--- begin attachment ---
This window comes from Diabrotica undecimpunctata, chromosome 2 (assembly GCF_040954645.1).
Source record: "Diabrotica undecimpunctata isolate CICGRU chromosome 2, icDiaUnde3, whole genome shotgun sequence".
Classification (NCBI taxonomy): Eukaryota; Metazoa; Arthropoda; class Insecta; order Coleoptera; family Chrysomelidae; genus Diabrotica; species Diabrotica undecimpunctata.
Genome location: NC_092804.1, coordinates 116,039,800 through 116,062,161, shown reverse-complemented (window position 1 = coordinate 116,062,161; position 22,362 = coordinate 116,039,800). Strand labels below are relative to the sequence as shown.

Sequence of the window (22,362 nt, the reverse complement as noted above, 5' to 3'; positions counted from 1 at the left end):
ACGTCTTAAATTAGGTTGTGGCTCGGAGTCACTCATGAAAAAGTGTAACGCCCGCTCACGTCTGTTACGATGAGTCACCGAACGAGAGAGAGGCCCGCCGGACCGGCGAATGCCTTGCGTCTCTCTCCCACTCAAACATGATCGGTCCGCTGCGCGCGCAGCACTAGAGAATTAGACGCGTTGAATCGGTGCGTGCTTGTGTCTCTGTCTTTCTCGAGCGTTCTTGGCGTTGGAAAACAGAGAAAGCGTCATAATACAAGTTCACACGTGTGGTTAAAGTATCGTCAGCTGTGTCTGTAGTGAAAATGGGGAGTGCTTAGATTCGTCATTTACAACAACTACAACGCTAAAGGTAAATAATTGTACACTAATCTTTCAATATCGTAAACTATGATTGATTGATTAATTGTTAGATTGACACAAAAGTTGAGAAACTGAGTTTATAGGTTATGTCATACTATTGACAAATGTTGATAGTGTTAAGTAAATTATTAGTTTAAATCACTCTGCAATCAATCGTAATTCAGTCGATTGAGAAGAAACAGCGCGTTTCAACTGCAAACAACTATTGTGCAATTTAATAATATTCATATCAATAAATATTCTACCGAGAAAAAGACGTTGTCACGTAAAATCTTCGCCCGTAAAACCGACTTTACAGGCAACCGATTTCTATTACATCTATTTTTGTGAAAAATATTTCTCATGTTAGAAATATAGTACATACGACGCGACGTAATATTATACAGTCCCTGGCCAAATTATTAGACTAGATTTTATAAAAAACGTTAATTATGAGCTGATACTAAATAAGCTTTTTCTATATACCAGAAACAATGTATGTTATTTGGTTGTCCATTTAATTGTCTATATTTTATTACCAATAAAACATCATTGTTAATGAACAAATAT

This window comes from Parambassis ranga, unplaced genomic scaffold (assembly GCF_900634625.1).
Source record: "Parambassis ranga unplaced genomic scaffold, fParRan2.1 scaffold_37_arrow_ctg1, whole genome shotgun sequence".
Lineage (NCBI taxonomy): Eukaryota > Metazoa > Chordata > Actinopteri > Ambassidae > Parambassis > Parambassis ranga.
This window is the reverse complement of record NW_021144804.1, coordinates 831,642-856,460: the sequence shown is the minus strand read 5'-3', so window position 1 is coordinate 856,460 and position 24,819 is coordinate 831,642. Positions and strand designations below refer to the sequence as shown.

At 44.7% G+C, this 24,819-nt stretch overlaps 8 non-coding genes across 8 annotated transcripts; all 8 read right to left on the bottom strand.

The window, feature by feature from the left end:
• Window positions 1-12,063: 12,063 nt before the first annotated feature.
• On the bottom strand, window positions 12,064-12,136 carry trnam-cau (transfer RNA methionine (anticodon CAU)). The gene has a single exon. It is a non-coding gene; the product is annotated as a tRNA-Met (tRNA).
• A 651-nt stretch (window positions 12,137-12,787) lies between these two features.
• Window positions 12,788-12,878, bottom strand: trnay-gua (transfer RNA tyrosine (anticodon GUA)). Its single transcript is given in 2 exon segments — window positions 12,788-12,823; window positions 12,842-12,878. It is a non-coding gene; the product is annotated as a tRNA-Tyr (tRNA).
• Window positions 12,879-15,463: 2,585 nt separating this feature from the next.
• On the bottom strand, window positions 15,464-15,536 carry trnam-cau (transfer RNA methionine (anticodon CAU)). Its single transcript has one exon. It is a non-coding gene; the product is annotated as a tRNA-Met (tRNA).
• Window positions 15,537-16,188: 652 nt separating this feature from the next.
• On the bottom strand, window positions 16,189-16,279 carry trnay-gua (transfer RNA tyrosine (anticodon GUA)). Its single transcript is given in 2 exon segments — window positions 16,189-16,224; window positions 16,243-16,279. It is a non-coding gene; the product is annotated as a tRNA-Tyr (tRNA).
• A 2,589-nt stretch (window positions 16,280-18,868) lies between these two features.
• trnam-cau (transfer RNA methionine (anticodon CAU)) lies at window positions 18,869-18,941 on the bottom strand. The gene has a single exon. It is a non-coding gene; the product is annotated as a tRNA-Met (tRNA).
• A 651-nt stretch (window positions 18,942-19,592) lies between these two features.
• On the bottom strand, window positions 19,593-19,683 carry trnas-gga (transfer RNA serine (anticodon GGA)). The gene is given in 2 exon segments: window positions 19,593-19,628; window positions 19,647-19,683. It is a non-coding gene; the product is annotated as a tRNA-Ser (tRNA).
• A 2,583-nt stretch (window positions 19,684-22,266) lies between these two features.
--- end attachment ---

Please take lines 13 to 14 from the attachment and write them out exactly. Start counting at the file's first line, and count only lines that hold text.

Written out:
• Window positions 1-12,063: 12,063 nt before the first annotated feature.
• On the bottom strand, window positions 12,064-12,136 carry trnam-cau (transfer RNA methionine (anticodon CAU)). The gene has a single exon. It is a non-coding gene; the product is annotated as a tRNA-Met (tRNA).